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The Dollar’s Strength is Weighing Down the World The U.S. dollar is demonstrating extraordinary strength against other global currencies this summer,
touching highs against the euro, the Japanese yen and others, with broad effects globally. The rising strength of the dollar, which has been appreciating against other currencies since last year but began rising particularly rapidly this summer, is the result of multiple causes: the decision by U.S. central bankers at the Federal Reserve to begin aggressively raising interest rates to fight inflation, and global investors moving assets to the perceived safety of the U.S. And the face of uncertainty created by Russia’s invasion of Ukraine.
The impacts of a stronger dollar include a possible check on inflation in the US downward pressure on global commodity prices . And increasing strain on poor indebted countries with loans denominated in dollars. Many international investors are shifting assets into the U.S. and away from other developed nations for reasons other than interest rates, including perceived safety and better economic growth prospects. This is happening in Europe, in particular, because of the uncertainty created by the war in Ukraine.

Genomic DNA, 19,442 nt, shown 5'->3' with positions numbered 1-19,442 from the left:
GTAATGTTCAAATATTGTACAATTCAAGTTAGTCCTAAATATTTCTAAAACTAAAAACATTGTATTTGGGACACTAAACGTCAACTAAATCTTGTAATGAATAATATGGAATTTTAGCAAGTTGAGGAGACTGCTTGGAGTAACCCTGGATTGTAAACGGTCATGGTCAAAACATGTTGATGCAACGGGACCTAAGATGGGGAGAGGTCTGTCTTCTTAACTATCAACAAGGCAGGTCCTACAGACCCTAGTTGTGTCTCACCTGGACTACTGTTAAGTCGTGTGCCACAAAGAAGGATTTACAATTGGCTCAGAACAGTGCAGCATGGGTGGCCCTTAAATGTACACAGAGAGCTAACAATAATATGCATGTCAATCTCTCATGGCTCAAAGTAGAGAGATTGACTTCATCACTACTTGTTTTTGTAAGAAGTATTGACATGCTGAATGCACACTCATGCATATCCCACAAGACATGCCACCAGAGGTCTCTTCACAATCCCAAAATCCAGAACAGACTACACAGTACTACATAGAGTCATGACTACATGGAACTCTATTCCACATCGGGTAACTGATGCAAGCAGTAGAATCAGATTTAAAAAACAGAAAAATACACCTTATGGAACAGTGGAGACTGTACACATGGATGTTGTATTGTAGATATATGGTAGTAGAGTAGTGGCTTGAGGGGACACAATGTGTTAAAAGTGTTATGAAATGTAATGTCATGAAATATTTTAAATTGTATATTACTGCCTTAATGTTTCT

Russia, heavily sanctioned by the West for its aggression, controls much of the natural gas that Europe uses to power its factories and heat its homes, and it is unclear whether that supply will be significantly constrained in the future with a negative effect on economic growth. Lets look at the effects in the U.S.
Within the U.S., the effects of a strong dollar are mixed. Americans traveling abroad will find that their money goes further than it used to — sometimes much further. A strong dollar also means that goods imported from countries whose currencies have dropped against the dollar become cheaper. However, the effects aren’t all positive. It’s not good for American manufacturers or anybody who exports from here, because it makes their exports more expensive,That will add to the trade deficit, which is already enormous. So, policymakers have to pick your poison that’s inflation or more trade deficits? What about International impact?
A strong dollar can have a negative effect on the global economy in general, and on emerging market economies On the global level, a stronger dollar is associated with slower growth and international trade volumes That’s particularly harmful for open, emerging economies. It’s associated with lower commodity prices, which hurts commodity exporters.” However, as the world’s most important currency, the dollar often rises in times of turmoil, because investors consider it to be relatively safe and stable. Recently, it has been on a major surge against major global currencies as a result of inflation, high interest rates and deteriorating economic concerns.